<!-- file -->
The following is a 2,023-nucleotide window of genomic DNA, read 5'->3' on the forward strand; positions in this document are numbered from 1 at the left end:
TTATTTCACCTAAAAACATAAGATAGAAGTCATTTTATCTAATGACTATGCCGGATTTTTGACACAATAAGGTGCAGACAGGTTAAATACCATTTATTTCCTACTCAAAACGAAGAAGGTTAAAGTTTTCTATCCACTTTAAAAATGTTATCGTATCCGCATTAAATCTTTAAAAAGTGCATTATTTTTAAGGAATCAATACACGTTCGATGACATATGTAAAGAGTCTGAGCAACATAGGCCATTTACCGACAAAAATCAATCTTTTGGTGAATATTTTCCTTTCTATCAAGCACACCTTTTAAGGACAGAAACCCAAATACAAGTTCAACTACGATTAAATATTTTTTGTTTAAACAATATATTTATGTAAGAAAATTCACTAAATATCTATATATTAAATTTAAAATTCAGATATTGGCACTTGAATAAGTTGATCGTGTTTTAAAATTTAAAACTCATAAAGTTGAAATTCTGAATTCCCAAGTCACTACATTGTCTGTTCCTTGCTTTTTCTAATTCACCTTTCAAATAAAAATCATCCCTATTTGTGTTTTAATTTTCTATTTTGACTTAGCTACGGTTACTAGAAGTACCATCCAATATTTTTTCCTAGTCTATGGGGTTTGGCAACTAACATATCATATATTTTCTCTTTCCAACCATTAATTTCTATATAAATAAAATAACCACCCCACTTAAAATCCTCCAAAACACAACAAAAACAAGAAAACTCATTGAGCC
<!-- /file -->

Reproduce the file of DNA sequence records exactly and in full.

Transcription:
The following is a 2,023-nucleotide window of genomic DNA, read 5'->3' on the forward strand; positions in this document are numbered from 1 at the left end:
TTATTTCACCTAAAAACATAAGATAGAAGTCATTTTATCTAATGACTATGCCGGATTTTTGACACAATAAGGTGCAGACAGGTTAAATACCATTTATTTCCTACTCAAAACGAAGAAGGTTAAAGTTTTCTATCCACTTTAAAAATGTTATCGTATCCGCATTAAATCTTTAAAAAGTGCATTATTTTTAAGGAATCAATACACGTTCGATGACATATGTAAAGAGTCTGAGCAACATAGGCCATTTACCGACAAAAATCAATCTTTTGGTGAATATTTTCCTTTCTATCAAGCACACCTTTTAAGGACAGAAACCCAAATACAAGTTCAACTACGATTAAATATTTTTTGTTTAAACAATATATTTATGTAAGAAAATTCACTAAATATCTATATATTAAATTTAAAATTCAGATATTGGCACTTGAATAAGTTGATCGTGTTTTAAAATTTAAAACTCATAAAGTTGAAATTCTGAATTCCCAAGTCACTACATTGTCTGTTCCTTGCTTTTTCTAATTCACCTTTCAAATAAAAATCATCCCTATTTGTGTTTTAATTTTCTATTTTGACTTAGCTACGGTTACTAGAAGTACCATCCAATATTTTTTCCTAGTCTATGGGGTTTGGCAACTAACATATCATATATTTTCTCTTTCCAACCATTAATTTCTATATAAATAAAATAACCACCCCACTTAAAATCCTCCAAAACACAACAAAAACAAGAAAACTCATTGAGCC